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When is Genocide Ever Acceptable ? Apparently, When Christians do it to Pagans…

When is Genocide Ever Acceptable ? Apparently, When Christians do it to Pagans…

I read this one post about a Christian who apparently thinks it’s perfectly acceptable to commit cultural genocide and to murder children as long as they’re Christianized and buried as Christians. No, no, he doesn’t say it in those particular words, but I am going to quote him from his own piece written in The American Conservative, and I hope you’ll see what I do.

The Quote from The American Conservative

The guy who wrote it is not just a writer there, but he’s an associate editor. That gives him a bit of clout. It also suggests the other editors generally agree with him. Here is the quote I’ve pulled. Let’s see how pissed off this makes you:

“Whatever natural good was present in the piety and community of the pagan past is an infinitesimal fraction of the grace rendered unto those pagans’ descendants who have been received into the Church of Christ. Whatever sacrifices were exacted in pursuit of that grace—the suffocation of a noble pagan culture; an increase in disease and bodily death due to government negligence; even the sundering of natural families—is worth it.”

What the Fuck Did I Just Read?

Okay, okay, I bet you’re wondering where the context is, and that I am going to give you right now. He is talking about the tragedy of the Native American children’s graves in Canada. (Note: I am using “American” in the sense of North America, not just the United States. That encompasses Canada.) You know, the stories we’ve heard on the news where they found at least 751 graves? Only, he doesn’t buy into the fact these are a big deal. His opinion is that everyone knew about these graves and these children died from the normal high mortality rate of children, and particularly of Native American children. He blames the Canadian Government for under-funding these residential schools for lack of medical care. He also claims that this was just a common graveyard because there are oral traditions that adults are buried there too.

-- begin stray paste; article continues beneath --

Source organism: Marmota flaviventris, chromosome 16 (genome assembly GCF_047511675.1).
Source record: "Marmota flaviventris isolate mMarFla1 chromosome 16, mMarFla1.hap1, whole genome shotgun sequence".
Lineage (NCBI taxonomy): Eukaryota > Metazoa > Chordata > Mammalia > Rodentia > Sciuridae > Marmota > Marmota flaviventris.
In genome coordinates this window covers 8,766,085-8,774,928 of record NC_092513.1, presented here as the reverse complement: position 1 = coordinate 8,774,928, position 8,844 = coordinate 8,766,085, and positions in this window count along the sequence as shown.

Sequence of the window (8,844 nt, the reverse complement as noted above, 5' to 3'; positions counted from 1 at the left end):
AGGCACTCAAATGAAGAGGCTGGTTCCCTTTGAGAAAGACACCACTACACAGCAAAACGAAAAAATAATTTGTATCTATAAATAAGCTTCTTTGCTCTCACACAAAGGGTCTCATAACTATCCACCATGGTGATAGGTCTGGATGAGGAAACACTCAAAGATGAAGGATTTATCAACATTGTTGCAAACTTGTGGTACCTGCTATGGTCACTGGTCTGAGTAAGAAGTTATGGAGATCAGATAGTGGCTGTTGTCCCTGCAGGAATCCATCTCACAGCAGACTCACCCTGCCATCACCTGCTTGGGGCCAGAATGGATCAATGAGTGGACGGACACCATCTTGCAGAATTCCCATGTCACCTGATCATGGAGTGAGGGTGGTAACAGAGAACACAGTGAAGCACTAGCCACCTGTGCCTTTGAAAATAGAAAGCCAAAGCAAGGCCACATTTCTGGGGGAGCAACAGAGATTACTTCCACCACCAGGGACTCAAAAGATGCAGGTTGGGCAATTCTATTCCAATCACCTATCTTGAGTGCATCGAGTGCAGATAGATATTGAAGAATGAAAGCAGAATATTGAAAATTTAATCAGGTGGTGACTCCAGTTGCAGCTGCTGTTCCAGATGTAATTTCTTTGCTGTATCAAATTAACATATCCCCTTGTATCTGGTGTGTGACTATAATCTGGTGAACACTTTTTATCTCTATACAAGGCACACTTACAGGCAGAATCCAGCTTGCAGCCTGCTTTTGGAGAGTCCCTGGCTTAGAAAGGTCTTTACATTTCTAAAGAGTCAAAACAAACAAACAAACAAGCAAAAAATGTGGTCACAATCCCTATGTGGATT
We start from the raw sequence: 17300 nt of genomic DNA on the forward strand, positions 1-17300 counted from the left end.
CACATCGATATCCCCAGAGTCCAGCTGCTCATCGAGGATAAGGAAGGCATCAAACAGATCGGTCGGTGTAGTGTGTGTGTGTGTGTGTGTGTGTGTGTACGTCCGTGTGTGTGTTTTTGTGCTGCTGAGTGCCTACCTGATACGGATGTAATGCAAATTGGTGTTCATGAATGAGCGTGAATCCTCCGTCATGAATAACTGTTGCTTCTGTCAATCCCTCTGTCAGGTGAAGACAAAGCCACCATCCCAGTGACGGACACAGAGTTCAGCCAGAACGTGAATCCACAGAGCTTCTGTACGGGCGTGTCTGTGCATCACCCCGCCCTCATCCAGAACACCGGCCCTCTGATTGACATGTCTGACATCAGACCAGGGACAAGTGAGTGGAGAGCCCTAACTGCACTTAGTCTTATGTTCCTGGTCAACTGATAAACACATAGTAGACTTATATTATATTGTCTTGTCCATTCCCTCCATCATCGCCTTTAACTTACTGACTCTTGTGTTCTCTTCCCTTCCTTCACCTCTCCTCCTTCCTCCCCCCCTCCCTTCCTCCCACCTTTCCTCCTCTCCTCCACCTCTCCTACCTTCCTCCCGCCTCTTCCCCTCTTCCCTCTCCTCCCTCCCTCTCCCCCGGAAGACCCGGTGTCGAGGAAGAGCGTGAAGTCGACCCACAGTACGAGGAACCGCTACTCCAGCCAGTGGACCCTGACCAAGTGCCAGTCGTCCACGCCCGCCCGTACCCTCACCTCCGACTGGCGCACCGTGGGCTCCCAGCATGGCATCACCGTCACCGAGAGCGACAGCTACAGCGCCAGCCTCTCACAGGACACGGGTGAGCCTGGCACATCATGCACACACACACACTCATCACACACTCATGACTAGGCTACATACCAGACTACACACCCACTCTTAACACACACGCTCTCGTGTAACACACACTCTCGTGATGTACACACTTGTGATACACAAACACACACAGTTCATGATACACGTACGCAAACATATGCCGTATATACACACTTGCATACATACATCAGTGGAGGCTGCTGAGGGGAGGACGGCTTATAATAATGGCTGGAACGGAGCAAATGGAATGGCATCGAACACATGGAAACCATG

Yeah, because it never looks suspicious removing headstones. Which those in charge did.

People remove headstones when they don’t want other people to see how many people are buried there. Or who is buried there. Other times people don’t mark the graves because the persons therein weren’t considered important enough.  Or they were in a hurry to just bury them, usually because of a war or because of a pandemic. Looking at the children’s unmarked graves we can kind of figure that the first three reasons are in play, since we’re dealing with more than 150 years and probably 751+ children buried there.

Let’s Talk About Cultural and Ethnic Genocide, Shall We?

From South Dakota, but I like it.

Canada has a lot to answer for when it comes to its indigenous population. But let’s face it: the United States has plenty to answer to the Native Americans as well. Yes, our government robbed their land and committed systematic cultural and ethnically genocide. Some atrocities included the Trail of Tears, the Nez Perce War, and the American Indians Wars. But, Canada is as much to blame for the same tactics. I quote from Reuters:

“The residential school system, which operated between 1831 and 1996, removed about 150,000 indigenous children from their families…”

Holy shit. Yeah, the US was guilty of it, too. But here’s the thing: this was still going on in Canada 25 years ago. Look, I remember the 1990s. I couldn’t have imagined that a country would allow various religions to just snatch kids away from their families to indoctrinate them. Because they were Native Americans. Because they were different. And dare I say it? Because they were Pagan.